2. Saturated fats
When there’s no double bounds in the carbon chains of any of the fatty acids we have a saturated (hydrogen saturated) fat. These are mainly present in animal sources of food, like bacon, butter, eggs, but also in some vegetables, like coconut. Now, compare butter to oils: this saturated fats solidify easier than the unsaturated.
I’m in position now for explaining what the trans fats are and why margarine is not the polyunsaturated salvation you are looking for. So let’s use all this new concepts.
The devil wears vegetable oil.
3. Trans fats
As I said before, the “classic point of view in nutrition” is that unsaturated fats are better for health than saturated ones. Let’s suppose this is true, even though there’s some controversy lately, as we have already seen. It’s not quite relevant for our intentions. So, if unsaturated fats are better, we should consume more vegetable fats (oils) and less animal fats like butter. Margarine is made of vegetable oils, so…False! Margarine solidifies like butter when you put it in the cooler, right? And what did I said about polyunsaturated oils? They have a low melting point. So, how is it possible to margarine getting this solid appearance? Answer: hydrogenation. A chemical process that saturates partially the double bonds present in the TAG. Saturation equals better solidification, as we have seen in the saturated fats category. But even more, this artificially saturated fats obtained from vegetable oils are cheaper than butter and have better properties like more rancidity resistance and better fluency. Magnifique! That would have said Hippolyte, the french chemist that developed the product in the XIX century (that old margarine is, yes).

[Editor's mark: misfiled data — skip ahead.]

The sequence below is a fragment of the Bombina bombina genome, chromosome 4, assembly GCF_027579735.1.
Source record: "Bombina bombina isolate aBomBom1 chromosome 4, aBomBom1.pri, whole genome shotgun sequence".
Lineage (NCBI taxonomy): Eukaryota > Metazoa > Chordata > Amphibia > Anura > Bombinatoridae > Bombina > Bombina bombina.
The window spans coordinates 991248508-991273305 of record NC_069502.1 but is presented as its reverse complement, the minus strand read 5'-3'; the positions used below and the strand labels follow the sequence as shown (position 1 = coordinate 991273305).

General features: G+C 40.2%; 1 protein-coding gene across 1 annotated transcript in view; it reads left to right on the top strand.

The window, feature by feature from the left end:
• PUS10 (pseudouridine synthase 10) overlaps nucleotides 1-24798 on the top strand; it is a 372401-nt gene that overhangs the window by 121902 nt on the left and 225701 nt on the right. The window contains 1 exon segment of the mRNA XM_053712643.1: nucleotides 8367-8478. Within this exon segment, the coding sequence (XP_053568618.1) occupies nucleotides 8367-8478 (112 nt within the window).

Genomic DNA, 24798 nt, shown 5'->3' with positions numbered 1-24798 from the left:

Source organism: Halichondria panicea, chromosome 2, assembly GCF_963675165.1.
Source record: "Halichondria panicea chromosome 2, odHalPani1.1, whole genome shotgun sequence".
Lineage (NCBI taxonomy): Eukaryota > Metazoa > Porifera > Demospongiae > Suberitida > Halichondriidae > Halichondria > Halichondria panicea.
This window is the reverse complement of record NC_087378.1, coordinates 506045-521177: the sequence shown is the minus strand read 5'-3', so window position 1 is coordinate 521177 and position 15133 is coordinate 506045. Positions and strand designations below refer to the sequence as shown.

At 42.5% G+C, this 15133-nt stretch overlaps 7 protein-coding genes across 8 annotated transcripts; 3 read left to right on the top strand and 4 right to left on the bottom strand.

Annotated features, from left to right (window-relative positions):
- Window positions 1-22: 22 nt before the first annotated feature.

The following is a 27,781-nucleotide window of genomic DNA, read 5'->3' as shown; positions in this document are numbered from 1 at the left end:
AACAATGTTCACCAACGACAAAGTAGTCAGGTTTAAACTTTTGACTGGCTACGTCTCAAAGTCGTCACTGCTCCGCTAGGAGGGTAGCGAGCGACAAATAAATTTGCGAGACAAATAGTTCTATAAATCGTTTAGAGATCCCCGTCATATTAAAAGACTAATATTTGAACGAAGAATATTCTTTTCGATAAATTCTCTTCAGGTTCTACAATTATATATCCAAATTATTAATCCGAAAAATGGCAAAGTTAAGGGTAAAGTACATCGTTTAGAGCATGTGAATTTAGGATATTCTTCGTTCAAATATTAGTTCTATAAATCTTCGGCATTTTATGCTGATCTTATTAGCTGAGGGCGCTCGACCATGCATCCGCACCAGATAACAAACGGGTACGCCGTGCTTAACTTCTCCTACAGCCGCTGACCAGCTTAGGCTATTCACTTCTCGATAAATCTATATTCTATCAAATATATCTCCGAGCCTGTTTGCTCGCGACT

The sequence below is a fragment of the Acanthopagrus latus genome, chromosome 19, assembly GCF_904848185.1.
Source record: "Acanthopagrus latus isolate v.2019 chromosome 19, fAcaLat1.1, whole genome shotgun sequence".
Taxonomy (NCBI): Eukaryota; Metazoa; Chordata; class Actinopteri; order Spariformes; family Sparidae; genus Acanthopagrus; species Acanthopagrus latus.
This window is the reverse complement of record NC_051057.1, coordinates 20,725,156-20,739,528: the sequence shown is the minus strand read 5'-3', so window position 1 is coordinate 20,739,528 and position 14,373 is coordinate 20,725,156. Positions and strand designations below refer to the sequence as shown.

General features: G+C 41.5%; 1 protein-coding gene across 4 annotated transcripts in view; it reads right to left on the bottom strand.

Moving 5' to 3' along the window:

Magnifique?…not at all! The configuration of double naturally occurring bounds (the bast majority of them) is called cis. This is better understood by the figure below, so take a look and continue reading. When you hydrogenate unsaturated fats, not every double bond gets saturated. Instead, some of them change to a more stable situation: the trans configuration. There we have our trans or hydrogenated fats. Solid, cheaper, more stable fats used in fast food, snacks, biscuits, and all kind of anything but healthy food. Including margarine.
And what’s about this trans configuration? It happens that this trans TAG are recognized by the body like normal fats, but when our biochemical system try to use the trans fatty acids they malfunction since their properties aren’t equal to those that present only cis bounds.
Do you want more evidences that trans fats aren’t good for you?FDA announcement published in June 2015: FDA Cuts Trans Fat in Processed Foods.
While it’s true that ruminants fats contain small quantities of trans fats, studies like this one have shown that, unlike the industrially originated ones, the impact on health of these fats is negligible. Maybe because of the low concentration of trans fatty acids regarding the industrial alternative. That’s probably why the ruminant natural trans fats are out of the FDA ban.
So, there we go. While there’s debate, and more independent research is needed in nutrition and fats, you’d better not believe commercial adds and always keep skeptic about this issues. Marketing can make the unhealthy healthy at the lobby speed of light.
Do you know about other nutrition myths that remain “in the shadows”? Would you like more nutrition-related posts? Let me know what you think, and see you in the next post.